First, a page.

With Politicians In Tow, Tenants Protest Conditions at 515 East Fifth Street

515 East 5th StreetLiv Bulli

Sheltered under a canopy of umbrellas and flanked by Councilwoman Rosie Mendez and Senator Daniel Squadron, three tenants gathered outside their East Village tenement this morning to object to what they said was mismanagement of the building.

The tenants of 515 East Fifth Street complained about noise from overcrowding and filth from constant construction, and are particularly concerned about a rooftop addition that the Board of Standards and Appeals deemed illegal in Nov. 2008. Since 2006, 198 complaints have been filed about the address with the Department of Buildings.

“What will it take for the Department of Buildings to follow the law and ensure the landlord has to comply?” asked Harvey Epstein, an attorney with the Urban Justice Center.

The department now holds discretionary powers to force evacuation and demolition of the add-on, but tenants are still holding their breath. “We have litigated these issues and we’ve won,” Mr. Epstein said.

He admitted, “We can’t make them do it – it’s their right to do it,” but said compliance would be in the best interest of the community.

Marvin Mitzner, an attorney for 515 East 5TH Street Associates LLC, which owns the building and counts Benjamin Shaoul as an investor, said in a statement that the owner had spent “vast sums” in order to install new sprinklers, smoke detectors, and fire passages: “The construction of the enlargement to the building, which the protesters complain about, allowed the D.O.B. to impose the additional fire safety requirements and resulted in a substantially safer building. Any suggestion that the building is unsafe is baseless.”

The statement went on to say that the one-and-a-half-story addition to the building was “hardly noticeable” from the street, and pointed out that the owner had also installed new electrical and heating systems, among other renovations.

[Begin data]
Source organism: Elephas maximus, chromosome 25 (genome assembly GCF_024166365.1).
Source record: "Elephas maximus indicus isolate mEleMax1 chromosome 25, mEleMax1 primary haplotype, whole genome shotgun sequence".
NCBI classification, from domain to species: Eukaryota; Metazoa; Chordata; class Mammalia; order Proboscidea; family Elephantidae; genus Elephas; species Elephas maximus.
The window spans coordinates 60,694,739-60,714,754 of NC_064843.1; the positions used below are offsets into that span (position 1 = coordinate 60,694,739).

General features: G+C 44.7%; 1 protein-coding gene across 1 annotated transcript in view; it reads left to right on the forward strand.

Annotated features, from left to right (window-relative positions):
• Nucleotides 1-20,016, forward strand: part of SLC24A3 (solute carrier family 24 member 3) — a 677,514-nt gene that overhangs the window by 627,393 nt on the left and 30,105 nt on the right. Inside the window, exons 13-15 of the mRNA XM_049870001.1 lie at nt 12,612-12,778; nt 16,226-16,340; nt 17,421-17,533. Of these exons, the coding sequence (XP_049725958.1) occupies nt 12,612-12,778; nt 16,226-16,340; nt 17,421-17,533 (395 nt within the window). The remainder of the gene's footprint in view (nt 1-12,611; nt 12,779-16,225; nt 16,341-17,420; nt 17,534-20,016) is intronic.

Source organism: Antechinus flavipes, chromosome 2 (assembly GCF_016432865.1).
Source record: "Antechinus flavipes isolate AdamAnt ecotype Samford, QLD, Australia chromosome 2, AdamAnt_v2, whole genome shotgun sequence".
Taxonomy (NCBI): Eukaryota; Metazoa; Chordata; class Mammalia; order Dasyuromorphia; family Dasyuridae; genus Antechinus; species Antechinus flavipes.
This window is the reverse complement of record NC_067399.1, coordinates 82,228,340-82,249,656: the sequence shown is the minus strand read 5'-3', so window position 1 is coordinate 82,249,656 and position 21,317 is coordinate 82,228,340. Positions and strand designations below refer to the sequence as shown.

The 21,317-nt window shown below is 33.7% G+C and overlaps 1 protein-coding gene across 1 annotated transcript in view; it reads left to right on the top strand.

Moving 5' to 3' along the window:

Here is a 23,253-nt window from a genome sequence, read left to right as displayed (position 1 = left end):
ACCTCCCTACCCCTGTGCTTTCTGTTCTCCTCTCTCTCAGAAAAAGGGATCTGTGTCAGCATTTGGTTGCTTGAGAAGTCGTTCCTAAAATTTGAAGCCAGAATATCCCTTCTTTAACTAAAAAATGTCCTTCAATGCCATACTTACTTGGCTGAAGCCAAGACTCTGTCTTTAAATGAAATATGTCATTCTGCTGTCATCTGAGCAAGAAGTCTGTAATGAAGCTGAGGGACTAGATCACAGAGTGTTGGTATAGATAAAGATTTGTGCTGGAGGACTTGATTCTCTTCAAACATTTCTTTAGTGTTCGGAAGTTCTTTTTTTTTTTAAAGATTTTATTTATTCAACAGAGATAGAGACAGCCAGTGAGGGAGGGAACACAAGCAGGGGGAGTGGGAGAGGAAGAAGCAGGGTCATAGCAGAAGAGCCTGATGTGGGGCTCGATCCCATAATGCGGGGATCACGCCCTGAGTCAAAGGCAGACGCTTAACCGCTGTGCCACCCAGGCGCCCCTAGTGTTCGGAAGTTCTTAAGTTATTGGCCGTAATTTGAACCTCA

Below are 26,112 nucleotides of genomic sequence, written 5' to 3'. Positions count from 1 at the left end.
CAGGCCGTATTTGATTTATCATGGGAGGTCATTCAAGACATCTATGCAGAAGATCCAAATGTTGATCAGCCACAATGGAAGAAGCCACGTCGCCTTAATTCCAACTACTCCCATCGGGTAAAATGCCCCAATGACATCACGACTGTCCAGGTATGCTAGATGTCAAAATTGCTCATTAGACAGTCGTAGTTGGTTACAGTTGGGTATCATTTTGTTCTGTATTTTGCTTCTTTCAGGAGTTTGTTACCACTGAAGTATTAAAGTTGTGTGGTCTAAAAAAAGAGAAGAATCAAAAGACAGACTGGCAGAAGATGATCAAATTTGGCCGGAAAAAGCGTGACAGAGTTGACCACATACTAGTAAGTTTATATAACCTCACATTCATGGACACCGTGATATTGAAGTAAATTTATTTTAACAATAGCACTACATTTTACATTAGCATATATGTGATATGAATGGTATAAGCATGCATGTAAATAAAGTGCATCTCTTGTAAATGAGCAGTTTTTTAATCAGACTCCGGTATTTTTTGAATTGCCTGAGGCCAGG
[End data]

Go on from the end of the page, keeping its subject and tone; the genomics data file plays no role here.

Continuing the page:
Only four of the original 10 tenants in rent-stabilized apartments are still living in the building today. Some claimed the owner was trying to squeeze them out by making living conditions in the building unbearable.

Joseph P. Lubaszka has lived in the building since 1995 and said the problems started soon after new management took over in 2005. “They started tearing everything out and all they sent us were notices of eviction,” he said. “That’s when we banded together and got a lawyer.”

Mr. Lubaskza said construction of the addition above him had caused several leaks and “constant dirt, dust and debris” flowing from the hallway into his apartment. He said his landlord had offered to buy him out on several occasions, be he wanted to remain in his home.

Mr. Mitzner said during a phone call that he was not aware of any eviction notices or buyout offers. In the statement, he said that the owner had made no attempt to push out rent-stabilized tenants and had no intention of doing so. “Only three of the 30-plus tenants in the building seem to have complaints,” the statement read.

Mr. Lubaszka said he was disappointed with the Department of Buildings, who “are not doing what they should be doing – forcing them to vacate those apartments.”

Both Councilwoman Rosie Mendez and Senator Daniel Squadron made an appearance at the small protest. “It’s very simple,” said Mr. Squadron, “whether you are in school, at a job or you own a building, you have got to follow the rules.”

“The issue that the tenants face here, of illegal construction, is dangerous to their life, health and safety,” said Mr. Epstein. “We want this landlord, and all landlords, to hear from this neighborhood, they can’t just and stomp over the laws and ignore what their obligations are.”

Mr. Mitzner said that his client would be submitting a new application to the Board of Standards and Appeals in hopes of getting the board’s support for the fire upgrades.